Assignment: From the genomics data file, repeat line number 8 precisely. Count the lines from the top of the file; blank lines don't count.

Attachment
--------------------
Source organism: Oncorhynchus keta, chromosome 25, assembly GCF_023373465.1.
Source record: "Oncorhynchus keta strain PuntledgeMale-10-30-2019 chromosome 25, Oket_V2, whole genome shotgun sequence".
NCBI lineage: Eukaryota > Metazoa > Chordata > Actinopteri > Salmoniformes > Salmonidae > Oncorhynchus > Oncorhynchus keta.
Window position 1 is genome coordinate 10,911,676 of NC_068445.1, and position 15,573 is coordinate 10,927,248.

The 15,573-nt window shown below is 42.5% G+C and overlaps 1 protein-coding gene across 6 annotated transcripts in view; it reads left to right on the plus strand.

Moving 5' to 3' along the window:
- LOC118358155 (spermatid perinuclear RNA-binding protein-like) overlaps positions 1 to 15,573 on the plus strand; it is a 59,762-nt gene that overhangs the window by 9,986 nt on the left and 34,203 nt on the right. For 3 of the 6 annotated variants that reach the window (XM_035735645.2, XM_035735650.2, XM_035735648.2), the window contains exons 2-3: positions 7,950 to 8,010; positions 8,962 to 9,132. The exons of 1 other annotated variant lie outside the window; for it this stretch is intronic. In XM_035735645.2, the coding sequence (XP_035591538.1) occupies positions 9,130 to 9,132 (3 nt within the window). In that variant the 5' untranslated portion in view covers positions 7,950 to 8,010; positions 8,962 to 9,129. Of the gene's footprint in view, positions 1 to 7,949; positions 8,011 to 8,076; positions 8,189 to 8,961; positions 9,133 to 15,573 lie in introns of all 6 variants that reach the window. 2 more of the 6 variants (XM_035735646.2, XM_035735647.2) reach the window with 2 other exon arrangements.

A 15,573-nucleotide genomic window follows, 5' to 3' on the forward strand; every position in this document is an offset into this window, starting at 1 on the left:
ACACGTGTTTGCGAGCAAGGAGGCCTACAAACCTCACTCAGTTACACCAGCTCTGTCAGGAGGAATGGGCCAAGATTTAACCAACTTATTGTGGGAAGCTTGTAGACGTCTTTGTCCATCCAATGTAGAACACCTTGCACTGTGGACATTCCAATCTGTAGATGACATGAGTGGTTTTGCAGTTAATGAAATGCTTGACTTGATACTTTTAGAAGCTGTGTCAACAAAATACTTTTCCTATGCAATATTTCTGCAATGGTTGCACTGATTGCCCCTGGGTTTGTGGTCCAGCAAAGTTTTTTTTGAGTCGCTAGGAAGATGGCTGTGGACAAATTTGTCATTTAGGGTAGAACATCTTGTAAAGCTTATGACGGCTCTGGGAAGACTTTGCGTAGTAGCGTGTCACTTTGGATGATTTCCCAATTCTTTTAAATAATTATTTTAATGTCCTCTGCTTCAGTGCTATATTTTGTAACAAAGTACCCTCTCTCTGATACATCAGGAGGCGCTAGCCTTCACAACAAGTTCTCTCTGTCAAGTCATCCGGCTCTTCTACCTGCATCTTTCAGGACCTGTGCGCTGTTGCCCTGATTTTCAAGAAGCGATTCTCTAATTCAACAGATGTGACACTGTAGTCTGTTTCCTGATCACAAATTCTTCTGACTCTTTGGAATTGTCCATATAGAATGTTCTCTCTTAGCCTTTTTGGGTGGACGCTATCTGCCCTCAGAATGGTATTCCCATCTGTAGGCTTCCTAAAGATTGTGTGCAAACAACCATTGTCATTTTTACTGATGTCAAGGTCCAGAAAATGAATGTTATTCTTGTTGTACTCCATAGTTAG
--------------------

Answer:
A 15,573-nucleotide genomic window follows, 5' to 3' on the forward strand; every position in this document is an offset into this window, starting at 1 on the left: